The Brotherhood Of The Mountains


The next seven decades were a period of extraordinary squabbling among a succession of Spanish governors and Franciscan friars, each of whom fought to exercise control over the hapless Pueblo Indians. In this contest the Indians themselves grew increasingly uncertain and, in the end, surly. In 1680, after five years of drought and many more years of debilitating European diseases and oppression, the Indians of the various pueblos formed a confederation, rose up, and started killing Spaniards. “Streaming from pueblos and cornfields in every part of the province,” Alvin M. Josephy, Jr., wrote in The Patriot Chiefs , “they slew 400 Spaniards, drove 2,500 others in shock and terror back to Mexico, and in a few weeks swept their country clean of the white man’s rule.”

But the Spanish needed their northern outpost as a buffer between Mexico and expanding French and British interests in North America. In 1692, by which time the Pueblo confederation had dissipated, they sent north a new governor, Don Diego de Vargas, with two hundred soldiers. With the cross of conciliation and, by New World standards, a minimum of bloodshed, Vargas set about restoring the regency of Spain.

New settlers moved into the province, many filtering out from Santa Fe into the little river and creek valleys that pocketed the ragged foothills of the Sangre de Cristo, pasturing their herds of sheep and cattle, scratching out minuscule farms, slowly coalescing into tiny communities—Nambé, Cundiyo, Chimayo, Espanola, Santa Cruz, Cordova, Truchas, Penasco, Trampas, Talpa, Ranchos de Taos, and Taos. With the Pueblos and, after a military alliance formed in 1797, the Comanches of the north, they fought off Navaho and Apache raids. And under the shadow of the biblical mountains, they built a life that survived with astonishingly few changes through the remaining years of Spanish rule, as well as the Mexican revolution of 1821, the two decades of American traders and trappers that followed, the American occupation of 1846, the Mexican War, and more than a century under the governance of the United States.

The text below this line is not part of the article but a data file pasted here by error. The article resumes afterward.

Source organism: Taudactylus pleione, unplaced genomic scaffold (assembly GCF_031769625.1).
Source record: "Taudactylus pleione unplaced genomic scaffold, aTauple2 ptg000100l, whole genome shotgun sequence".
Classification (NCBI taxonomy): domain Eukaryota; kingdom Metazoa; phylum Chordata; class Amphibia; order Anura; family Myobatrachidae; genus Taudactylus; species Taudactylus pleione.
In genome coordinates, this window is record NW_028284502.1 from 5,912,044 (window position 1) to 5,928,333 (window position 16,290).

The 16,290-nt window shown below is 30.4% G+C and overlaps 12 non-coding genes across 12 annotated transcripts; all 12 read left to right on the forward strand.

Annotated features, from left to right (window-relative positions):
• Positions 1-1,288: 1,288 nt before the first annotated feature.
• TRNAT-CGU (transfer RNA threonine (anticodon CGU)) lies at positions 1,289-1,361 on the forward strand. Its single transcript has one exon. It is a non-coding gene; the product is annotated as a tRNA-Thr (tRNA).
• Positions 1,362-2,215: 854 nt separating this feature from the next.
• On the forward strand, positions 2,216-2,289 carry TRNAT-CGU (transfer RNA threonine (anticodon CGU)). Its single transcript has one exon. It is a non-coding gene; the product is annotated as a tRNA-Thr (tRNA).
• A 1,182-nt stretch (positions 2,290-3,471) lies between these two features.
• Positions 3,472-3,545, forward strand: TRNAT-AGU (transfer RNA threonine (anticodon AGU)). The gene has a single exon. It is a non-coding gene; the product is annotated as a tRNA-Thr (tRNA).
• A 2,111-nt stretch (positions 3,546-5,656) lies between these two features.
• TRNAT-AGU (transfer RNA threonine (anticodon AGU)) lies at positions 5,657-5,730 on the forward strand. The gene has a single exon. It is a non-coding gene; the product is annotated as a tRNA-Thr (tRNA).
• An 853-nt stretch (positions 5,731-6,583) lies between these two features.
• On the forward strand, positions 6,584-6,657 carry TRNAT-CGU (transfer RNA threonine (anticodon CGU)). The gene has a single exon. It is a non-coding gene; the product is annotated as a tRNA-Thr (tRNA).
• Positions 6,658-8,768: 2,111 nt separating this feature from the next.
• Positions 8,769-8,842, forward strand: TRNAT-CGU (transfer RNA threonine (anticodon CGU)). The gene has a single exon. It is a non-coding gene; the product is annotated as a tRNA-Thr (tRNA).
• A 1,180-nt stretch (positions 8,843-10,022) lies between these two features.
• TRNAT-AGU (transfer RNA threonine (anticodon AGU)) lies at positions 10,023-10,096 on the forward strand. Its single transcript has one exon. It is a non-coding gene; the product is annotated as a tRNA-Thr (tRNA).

It was a profoundly simple life, and an even more profoundly isolated one, largely cut off even from the religion that lay at the heart of its culture. This land was, as a priest described it in 1851, “a country of ancient Catholicity,” and the people stubbornly built their tiny churches and chapels; but Catholic officialdom, with its headquarters for the province tucked fifteen hundred miles away in Durango, Mexico, sent them few priests. “Spiritual administration in New Mexico is in a truly doleful condition,” Antonio Barreiro, a church emissary from Durango, complained in 1832. “Nothing is more common than to see an infinite number of the sick die without confession or extreme unction. … Corpses remain unburied for many days, and children are baptized at the cost of a thousand hardships. A great many unfortunate people spend most of the Sundays of the year without hearing mass. Churches are in a state of near ruin, and most of them are unworthy of being called the temple of God.” When people are denied the rituals that give form and meaning to their lives, they will contrive or adapt their own. And so it was that out of a great well of loneliness Los Hermanos Penitentes , the Brotherhood, came to be.